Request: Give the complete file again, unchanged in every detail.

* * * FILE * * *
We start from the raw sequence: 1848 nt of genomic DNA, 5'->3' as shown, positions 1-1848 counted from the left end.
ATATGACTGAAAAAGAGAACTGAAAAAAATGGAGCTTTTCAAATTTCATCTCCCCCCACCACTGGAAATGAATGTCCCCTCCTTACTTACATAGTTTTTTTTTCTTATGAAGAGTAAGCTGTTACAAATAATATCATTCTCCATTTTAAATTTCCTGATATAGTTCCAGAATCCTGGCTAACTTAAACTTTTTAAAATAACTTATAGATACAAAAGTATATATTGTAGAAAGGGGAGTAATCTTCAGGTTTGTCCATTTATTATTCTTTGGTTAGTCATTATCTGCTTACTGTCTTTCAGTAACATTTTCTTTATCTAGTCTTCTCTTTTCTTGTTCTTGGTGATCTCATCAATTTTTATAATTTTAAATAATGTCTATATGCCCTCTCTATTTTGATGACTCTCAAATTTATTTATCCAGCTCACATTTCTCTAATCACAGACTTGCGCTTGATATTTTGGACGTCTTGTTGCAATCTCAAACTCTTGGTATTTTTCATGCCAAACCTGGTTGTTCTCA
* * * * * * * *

We start from the raw sequence: 1848 nt of genomic DNA, 5'->3' as shown, positions 1-1848 counted from the left end.
ATATGACTGAAAAAGAGAACTGAAAAAAATGGAGCTTTTCAAATTTCATCTCCCCCCACCACTGGAAATGAATGTCCCCTCCTTACTTACATAGTTTTTTTTTCTTATGAAGAGTAAGCTGTTACAAATAATATCATTCTCCATTTTAAATTTCCTGATATAGTTCCAGAATCCTGGCTAACTTAAACTTTTTAAAATAACTTATAGATACAAAAGTATATATTGTAGAAAGGGGAGTAATCTTCAGGTTTGTCCATTTATTATTCTTTGGTTAGTCATTATCTGCTTACTGTCTTTCAGTAACATTTTCTTTATCTAGTCTTCTCTTTTCTTGTTCTTGGTGATCTCATCAATTTTTATAATTTTAAATAATGTCTATATGCCCTCTCTATTTTGATGACTCTCAAATTTATTTATCCAGCTCACATTTCTCTAATCACAGACTTGCGCTTGATATTTTGGACGTCTTGTTGCAATCTCAAACTCTTGGTATTTTTCATGCCAAACCTGGTTGTTCTCA